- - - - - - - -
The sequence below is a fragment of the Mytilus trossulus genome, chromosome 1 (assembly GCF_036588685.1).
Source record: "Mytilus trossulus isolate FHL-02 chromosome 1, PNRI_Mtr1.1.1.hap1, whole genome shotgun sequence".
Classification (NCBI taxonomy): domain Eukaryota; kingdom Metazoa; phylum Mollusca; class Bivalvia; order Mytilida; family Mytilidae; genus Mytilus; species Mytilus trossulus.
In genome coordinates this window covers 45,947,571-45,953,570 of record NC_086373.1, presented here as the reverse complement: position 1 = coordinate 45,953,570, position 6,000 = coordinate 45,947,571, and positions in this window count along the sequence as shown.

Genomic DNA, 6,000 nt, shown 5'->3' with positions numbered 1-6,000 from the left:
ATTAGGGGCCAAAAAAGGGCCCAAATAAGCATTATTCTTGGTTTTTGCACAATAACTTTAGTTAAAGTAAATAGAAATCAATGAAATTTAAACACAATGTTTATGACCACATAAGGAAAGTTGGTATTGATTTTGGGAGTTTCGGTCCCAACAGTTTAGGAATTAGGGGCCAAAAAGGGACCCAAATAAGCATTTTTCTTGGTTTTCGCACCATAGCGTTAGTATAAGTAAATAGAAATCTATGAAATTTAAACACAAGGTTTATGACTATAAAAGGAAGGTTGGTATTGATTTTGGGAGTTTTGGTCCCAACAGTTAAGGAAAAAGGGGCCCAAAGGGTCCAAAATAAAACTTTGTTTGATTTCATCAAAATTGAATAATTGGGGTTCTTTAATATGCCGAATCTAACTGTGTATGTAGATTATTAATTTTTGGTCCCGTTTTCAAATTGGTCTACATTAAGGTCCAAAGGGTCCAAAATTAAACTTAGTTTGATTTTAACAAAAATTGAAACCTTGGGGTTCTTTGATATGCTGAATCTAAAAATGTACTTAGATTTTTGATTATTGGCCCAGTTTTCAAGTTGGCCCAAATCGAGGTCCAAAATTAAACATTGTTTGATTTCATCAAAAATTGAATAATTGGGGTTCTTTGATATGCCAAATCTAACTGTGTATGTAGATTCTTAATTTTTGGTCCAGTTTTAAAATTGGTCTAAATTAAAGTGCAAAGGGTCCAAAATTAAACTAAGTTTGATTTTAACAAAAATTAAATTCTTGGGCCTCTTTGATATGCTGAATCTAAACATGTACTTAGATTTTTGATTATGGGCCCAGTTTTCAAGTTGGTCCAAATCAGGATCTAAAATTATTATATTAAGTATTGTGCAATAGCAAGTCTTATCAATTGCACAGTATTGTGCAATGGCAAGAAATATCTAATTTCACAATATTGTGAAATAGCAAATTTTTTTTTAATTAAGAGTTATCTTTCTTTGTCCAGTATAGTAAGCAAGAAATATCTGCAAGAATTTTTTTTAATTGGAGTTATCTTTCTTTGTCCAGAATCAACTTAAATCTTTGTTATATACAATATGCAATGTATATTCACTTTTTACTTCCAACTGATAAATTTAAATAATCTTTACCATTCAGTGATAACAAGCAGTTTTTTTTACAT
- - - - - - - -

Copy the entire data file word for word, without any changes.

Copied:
The sequence below is a fragment of the Mytilus trossulus genome, chromosome 1 (assembly GCF_036588685.1).
Source record: "Mytilus trossulus isolate FHL-02 chromosome 1, PNRI_Mtr1.1.1.hap1, whole genome shotgun sequence".
Classification (NCBI taxonomy): domain Eukaryota; kingdom Metazoa; phylum Mollusca; class Bivalvia; order Mytilida; family Mytilidae; genus Mytilus; species Mytilus trossulus.
In genome coordinates this window covers 45,947,571-45,953,570 of record NC_086373.1, presented here as the reverse complement: position 1 = coordinate 45,953,570, position 6,000 = coordinate 45,947,571, and positions in this window count along the sequence as shown.

Genomic DNA, 6,000 nt, shown 5'->3' with positions numbered 1-6,000 from the left:
ATTAGGGGCCAAAAAAGGGCCCAAATAAGCATTATTCTTGGTTTTTGCACAATAACTTTAGTTAAAGTAAATAGAAATCAATGAAATTTAAACACAATGTTTATGACCACATAAGGAAAGTTGGTATTGATTTTGGGAGTTTCGGTCCCAACAGTTTAGGAATTAGGGGCCAAAAAGGGACCCAAATAAGCATTTTTCTTGGTTTTCGCACCATAGCGTTAGTATAAGTAAATAGAAATCTATGAAATTTAAACACAAGGTTTATGACTATAAAAGGAAGGTTGGTATTGATTTTGGGAGTTTTGGTCCCAACAGTTAAGGAAAAAGGGGCCCAAAGGGTCCAAAATAAAACTTTGTTTGATTTCATCAAAATTGAATAATTGGGGTTCTTTAATATGCCGAATCTAACTGTGTATGTAGATTATTAATTTTTGGTCCCGTTTTCAAATTGGTCTACATTAAGGTCCAAAGGGTCCAAAATTAAACTTAGTTTGATTTTAACAAAAATTGAAACCTTGGGGTTCTTTGATATGCTGAATCTAAAAATGTACTTAGATTTTTGATTATTGGCCCAGTTTTCAAGTTGGCCCAAATCGAGGTCCAAAATTAAACATTGTTTGATTTCATCAAAAATTGAATAATTGGGGTTCTTTGATATGCCAAATCTAACTGTGTATGTAGATTCTTAATTTTTGGTCCAGTTTTAAAATTGGTCTAAATTAAAGTGCAAAGGGTCCAAAATTAAACTAAGTTTGATTTTAACAAAAATTAAATTCTTGGGCCTCTTTGATATGCTGAATCTAAACATGTACTTAGATTTTTGATTATGGGCCCAGTTTTCAAGTTGGTCCAAATCAGGATCTAAAATTATTATATTAAGTATTGTGCAATAGCAAGTCTTATCAATTGCACAGTATTGTGCAATGGCAAGAAATATCTAATTTCACAATATTGTGAAATAGCAAATTTTTTTTTAATTAAGAGTTATCTTTCTTTGTCCAGTATAGTAAGCAAGAAATATCTGCAAGAATTTTTTTTAATTGGAGTTATCTTTCTTTGTCCAGAATCAACTTAAATCTTTGTTATATACAATATGCAATGTATATTCACTTTTTACTTCCAACTGATAAATTTAAATAATCTTTACCATTCAGTGATAACAAGCAGTTTTTTTTACAT